cookbook:folding

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 cookbook:folding [Monday, 25 June 2007 : 10:09:31]127.0.0.1 external edit cookbook:folding [Thursday, 12 February 2009 : 09:50:10] (current)hvrooy Thursday, 12 February 2009 : 09:50:10 hvrooy Monday, 25 June 2007 : 10:09:31 external edit Thursday, 12 February 2009 : 09:50:10 hvrooy Monday, 25 June 2007 : 10:09:31 external edit Line 1: Line 1: + ====== Folding in lists (and sets) ====== + + We have the list ''​xs = [ 1,3,2 ]''​. + We are interested in the sum of these list elements. + A solution for this problem is the following function: + + func sum(val xs: [nat]) -> nat = + |[ var s: nat = 0 + :: len(xs) > 0 + *> ( s:= s + hd(xs); xs:= tl(xs) ) + ; ret s + ]| + ​ + Initially the sum ''​s''​ equals zero. + As long as the list contains an element, we perform the addition + of the sum until so far and the head of the list. + We update the list by removing the head of the list, and we start the loop. + + We can use this function in the following process fragment: + + |[ var xs: [nat] = [ 1,3,2 ], s: nat, ... + :: ... + ; s:= sum(xs) + // the result will be 6 + ; ... + ]| + ​ + + The above specification of function ''​sum''​ is a so called iterative + solution of the problem. Another way of specification is in a recursive way: + + func sum(val xs: [nat]) -> nat = + |[ var s: nat = 0 + :: ( len(xs) = 0 -> ret 0 + | len(xs) > 0 -> ret hd(xs) + sum(tl(xs)) + ) + ]| + ​ + Again the result will be 6. + A snapshot of the execution of the specification is: + + sum([1,​3,​2]) + = 1 + sum([3,2]) + = 1 + 3 + sum() + = 1 + 3 + 2 + sum([]) + = 1 + 3 + 2 + 0 + = 6 + ​ + + + ===== Folding ===== + + ==== Adding ==== + + And still another way is by folding: + + |[ var xs: [nat] = [1,3,2], s: nat, ... + :: ... + ; s:= ( +, x <- xs, x) + ; ... + ]| + ​ + The pronunciation of this fragment is: + "add elements ''​x'',​ whereby ''​x''​ is drawn from list ''​xs''"​. + The elements 1,3,2 are drawn form the list ''​xs''​. + The elements are added by the plus (''​+''​) operator. + The final result will be 6. + + Another example of folding is the following. + We are interested in the sum of all odd elements of list ''​xs''​. + The specification is: + + |[ var xs: [nat] = [1,3,2], s: nat, ... + :: ... + ; s:= ( +, x <- xs, x mod 2 > 0, x) + ; ... + ]| + ​ + The result will be 4, as 1 and 3 are odd elements. + In this case we are using a filter ''​x mod 2 > 0''​ + to consider only those elements that fulfill the condition. + + Another example delivers the sum of the square numbers of the list ''​xs''​. + We have: + + |[ var xs: [nat] = [1,3,2], s: nat, ... + :: ... + ; s:= ( +, x <- xs, x * x) + ; ... + ]| + ​ + + Another way of writing is by using a function ''​f''​. + This function maps the variable on the value: + <​code>​ + func f(val x: nat) -> nat = |[ ret x * x ]| + ​ + We have for the last example the following fragment: + + |[ var xs: [nat] = [1,3,2], s: nat, ... + :: ... + ; s:= ( +, x <- xs, f(x)) + ; ... + ]| + ​ + So far examples based on the operator ''​+''​. + + + + ==== Multiplying ==== + + It is also possible to use a multiply operator. + As an example we want to calculate the factorial (''​n!''​) of a number. + The factorial of a number is + ''​fac(n) = n(n -1)(n - 2) ... 1''​. + So: + ''​fac(3) = 3 . 2 . 1 = 6'',​ and + ''​fac(5) = 5 . 4 . 3 . 2 . 1 = 120''​. + In a traditional manner we have the following function: + + function fac(val n: nat) -> nat = + |[ var k: nat = n, p: nat = n + :: k > 1 + *> ( k:= k - 1; p:= p * k ) + ; ret p + ]| + ​ + + Or in an recursive manner: + + function fac(val n: nat) -> nat = + |[ ( n > 1 -> ret n * fac(n - 1) + | n = 1 -> ret 1 + ) + ]| ​ + + Or using folding: + + function fac(val n: nat) -> nat = + |[ ret ( * , m <- 1 .. n, m) ]| + ​ + Note we use the construct ''​1..n''​ to generate the numbers 1,2, ..., n. + + ==== Max and min ==== + + It is also possible to use max operator ''​max''​ or + min operator ''​min''​. An example: + + |[ var xs: [nat] = [1,3,2], s,t: nat, ... + :: ... + ; s:= ( max, x <- xs, x * x) + ; t:= ( min, x <- xs, x) + ; ... + ]| + ​ + in this case the result of ''​s''​ will become 9, + and ''​t''​ will become 1. + + ==== Concatenation ==== + + We have the concatenation operator. This operator adds + (glues) elements into one new list. + An example: + + |[ var xs: [nat] = [1,3,2], ys: [nat], ... + :: ... + ; ys:= (  ++ , x <- xs, [ 2 * x ]) + ; ... + ]| + ​ + Every element of ''​xs''​ is multiplied by two, and glued into a new list + ''​ys''​. In this case the value of ''​ys''​ will become ''​[2,​6,​4]''​. + + We assume that ''​xs''​ is a list with tuple elements of type + ''​(nat,​nat)''​. The first elements is the identifier, the second + number is the number of parcel of an item. + And we are interested in the total number of parcel of the even item numbers. + We find: + + |[ var xs: [(nat,nat)] = [(1,​10),​(2,​12),​(3,​16),​(6,​17)],​ s: nat, ... + :: ... + ; s:= ( + , x < xs, x.0 mod 2 = 0, x.1) + ; ... + ]| + ​ + + ===== Sets ===== + + Folding in sets + + As an example we have the set {1,3,2}. + The sum of these three set elements can be obtained by: + + |[ var xr: {nat} = {1,3,2}, s: nat, ... + :: ... + ; s:= ( +, x <- xr, x ) + ; ... + ]| + ​ + + Folding in sets is similar to folding in lists. + In general we use suffix ''​r''​ to denote sets (and suffix ''​s''​ to denote lists), so we have ''​xr''​ and ''​xs''​. +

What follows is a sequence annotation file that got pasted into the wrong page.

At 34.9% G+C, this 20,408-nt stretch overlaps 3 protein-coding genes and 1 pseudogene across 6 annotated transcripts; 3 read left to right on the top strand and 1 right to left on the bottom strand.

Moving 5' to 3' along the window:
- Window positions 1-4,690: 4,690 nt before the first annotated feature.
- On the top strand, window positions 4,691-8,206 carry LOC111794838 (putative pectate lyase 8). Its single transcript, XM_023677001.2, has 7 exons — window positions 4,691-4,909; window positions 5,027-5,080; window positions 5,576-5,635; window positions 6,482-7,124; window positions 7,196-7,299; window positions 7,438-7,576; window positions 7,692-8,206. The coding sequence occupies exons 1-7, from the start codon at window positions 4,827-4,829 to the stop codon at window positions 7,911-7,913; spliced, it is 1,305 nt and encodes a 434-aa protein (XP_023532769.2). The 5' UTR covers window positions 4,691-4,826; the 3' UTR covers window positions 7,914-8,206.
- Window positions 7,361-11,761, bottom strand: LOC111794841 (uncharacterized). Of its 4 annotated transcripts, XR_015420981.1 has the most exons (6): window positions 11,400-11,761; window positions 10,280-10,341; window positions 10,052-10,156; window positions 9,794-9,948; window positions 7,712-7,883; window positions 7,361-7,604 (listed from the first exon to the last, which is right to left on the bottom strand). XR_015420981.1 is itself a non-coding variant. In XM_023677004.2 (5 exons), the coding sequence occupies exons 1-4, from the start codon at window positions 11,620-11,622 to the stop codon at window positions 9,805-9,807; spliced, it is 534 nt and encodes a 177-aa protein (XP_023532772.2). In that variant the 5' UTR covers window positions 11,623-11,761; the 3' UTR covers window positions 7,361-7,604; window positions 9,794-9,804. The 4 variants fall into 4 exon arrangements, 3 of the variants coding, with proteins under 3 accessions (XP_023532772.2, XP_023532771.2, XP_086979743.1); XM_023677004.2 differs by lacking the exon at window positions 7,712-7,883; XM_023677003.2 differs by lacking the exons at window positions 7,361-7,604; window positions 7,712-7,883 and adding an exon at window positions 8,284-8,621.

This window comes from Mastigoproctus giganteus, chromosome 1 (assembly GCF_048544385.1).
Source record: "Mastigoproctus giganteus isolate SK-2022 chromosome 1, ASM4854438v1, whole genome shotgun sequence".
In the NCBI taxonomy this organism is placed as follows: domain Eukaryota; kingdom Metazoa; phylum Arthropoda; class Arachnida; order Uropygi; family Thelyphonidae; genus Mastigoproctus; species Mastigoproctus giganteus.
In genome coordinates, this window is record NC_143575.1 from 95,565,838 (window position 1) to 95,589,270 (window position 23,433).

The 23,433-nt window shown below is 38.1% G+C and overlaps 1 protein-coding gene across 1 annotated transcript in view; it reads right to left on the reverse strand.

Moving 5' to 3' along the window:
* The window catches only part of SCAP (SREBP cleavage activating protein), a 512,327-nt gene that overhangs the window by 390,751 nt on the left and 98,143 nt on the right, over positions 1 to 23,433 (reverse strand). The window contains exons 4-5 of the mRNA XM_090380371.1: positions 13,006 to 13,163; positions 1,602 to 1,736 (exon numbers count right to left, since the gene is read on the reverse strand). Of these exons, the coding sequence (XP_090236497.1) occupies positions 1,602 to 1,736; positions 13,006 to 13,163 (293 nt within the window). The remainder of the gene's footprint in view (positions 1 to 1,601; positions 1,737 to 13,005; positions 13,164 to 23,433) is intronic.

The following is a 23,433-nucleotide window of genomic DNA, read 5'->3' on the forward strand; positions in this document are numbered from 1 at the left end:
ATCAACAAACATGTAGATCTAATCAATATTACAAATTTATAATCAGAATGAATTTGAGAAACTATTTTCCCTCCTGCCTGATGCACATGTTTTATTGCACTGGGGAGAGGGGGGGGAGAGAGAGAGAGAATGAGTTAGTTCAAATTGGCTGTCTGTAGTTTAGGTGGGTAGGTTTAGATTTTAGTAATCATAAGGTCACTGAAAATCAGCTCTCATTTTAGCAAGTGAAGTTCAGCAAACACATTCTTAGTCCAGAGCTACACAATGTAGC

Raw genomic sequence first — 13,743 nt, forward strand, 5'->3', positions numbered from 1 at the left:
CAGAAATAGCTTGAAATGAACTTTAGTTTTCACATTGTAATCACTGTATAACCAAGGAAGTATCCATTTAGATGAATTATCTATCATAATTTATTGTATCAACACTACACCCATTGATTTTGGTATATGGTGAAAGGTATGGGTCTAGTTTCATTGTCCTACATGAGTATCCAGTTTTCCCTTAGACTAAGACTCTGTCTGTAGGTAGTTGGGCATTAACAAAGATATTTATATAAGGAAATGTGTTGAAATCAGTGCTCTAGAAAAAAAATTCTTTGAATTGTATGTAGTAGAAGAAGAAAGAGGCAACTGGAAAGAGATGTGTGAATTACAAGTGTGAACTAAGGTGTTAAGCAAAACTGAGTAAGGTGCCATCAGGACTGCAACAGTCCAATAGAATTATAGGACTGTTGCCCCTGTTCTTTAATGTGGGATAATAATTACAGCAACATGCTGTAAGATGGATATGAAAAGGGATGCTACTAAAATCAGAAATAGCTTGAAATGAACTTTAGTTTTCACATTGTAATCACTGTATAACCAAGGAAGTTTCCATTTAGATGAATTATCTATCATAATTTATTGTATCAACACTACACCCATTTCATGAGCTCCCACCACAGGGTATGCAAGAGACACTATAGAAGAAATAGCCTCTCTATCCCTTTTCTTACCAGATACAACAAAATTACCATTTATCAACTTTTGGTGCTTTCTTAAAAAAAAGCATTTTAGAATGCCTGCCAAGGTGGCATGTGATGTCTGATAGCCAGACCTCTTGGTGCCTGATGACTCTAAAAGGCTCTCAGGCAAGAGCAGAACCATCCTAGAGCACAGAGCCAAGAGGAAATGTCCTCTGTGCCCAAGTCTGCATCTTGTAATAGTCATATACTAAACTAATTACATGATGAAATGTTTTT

cookbook/folding.txt · Last modified: Thursday, 12 February 2009 : 09:50:10 by hvrooy

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